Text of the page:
An interesting exercise is to listen to an album and try to imagine what it must have sounded like in the context of when it was made. Strictly speaking, this is impossible: How can we possibly gauge the visceral impact of In the Court of the Crimson King? Was Kind of Blue just another jazz album in 1959? We can’t comprehend precisely how Robert Fripp and company sounded to a young Bill Bruford when the latter heard the former for the first time in a London club; we can try to grasp it only by analogy. After all, we were there when Nevermind and OK Computer came into the world, and we can still remember the goosebumps.
So what about the Beatles? The reality is that PW has always lived in a musical world influenced by the Fab Four. And for a long time, we honestly didn’t see what the big deal was. Some catchy little tunes, a lot of “girls” and “yeah yeah yeahs”…sounded like fairly simple, dated pop music to us. Over the years we have come to appreciate some bits of the early Beatles canon, but to this day, though we may admire the craftsmanship, it’s not music that moves us.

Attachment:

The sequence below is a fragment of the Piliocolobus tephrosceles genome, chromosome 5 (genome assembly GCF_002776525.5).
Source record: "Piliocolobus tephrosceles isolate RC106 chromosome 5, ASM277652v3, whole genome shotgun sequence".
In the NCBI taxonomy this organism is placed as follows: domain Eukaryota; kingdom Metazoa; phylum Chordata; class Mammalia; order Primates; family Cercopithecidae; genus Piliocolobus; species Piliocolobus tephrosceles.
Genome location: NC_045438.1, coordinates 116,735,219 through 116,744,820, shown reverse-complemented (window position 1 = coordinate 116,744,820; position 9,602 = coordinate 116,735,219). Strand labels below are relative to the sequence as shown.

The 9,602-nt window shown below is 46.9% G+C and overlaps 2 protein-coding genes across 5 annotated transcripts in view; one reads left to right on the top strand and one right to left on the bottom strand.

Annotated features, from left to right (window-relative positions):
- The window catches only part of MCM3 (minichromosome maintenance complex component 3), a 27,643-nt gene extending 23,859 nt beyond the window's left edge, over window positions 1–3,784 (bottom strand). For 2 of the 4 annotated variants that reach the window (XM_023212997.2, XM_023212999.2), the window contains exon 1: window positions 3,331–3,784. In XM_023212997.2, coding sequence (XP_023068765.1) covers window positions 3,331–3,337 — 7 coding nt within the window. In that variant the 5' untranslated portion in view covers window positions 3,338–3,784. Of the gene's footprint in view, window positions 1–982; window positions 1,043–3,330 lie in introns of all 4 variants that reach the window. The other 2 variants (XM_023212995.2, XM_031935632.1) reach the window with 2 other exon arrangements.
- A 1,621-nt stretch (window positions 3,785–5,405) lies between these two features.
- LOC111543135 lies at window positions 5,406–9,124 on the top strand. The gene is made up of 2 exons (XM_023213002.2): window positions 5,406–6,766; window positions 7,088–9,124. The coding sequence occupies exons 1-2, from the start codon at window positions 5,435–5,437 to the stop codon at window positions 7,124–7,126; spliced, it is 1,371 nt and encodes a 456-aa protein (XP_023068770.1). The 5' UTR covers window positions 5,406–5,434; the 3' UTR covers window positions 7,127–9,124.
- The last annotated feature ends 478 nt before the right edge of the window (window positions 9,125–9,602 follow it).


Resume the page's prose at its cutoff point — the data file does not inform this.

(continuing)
But Revolver…oh, dear…now this is something else entirely. We seem to recall Opeth’s Mikael Akerfeldt making a comment to the effect that Revolver was the first progressive rock album, and on some level we would have to agree. The strings-and-vocal of “Eleanor Rigby,” the harmonized guitar licks of “And Your Bird Can Sing,” and the metrical modulations of “She Said She Said” are both catchy and deceptively complex. “Tomorrow Never Knows” is from another world.
That they could do this, that they could collect fourteen songs (including “Yellow Submarine”!) that were so tight and tuneful yet distinctive and full of ear candy, is truly remarkable. We are very aware of the fact that picking a Beatles album to single out for praise is sort of obvious, but the combination of pop smarts and open-minded experimentation resulted in one of the great records of the decade, and one that continues to resonate within the progressive rock community. There are people out there who still think of the Beatles as the band that sang “Ticket to Ride.” If that’s you, try Revolver.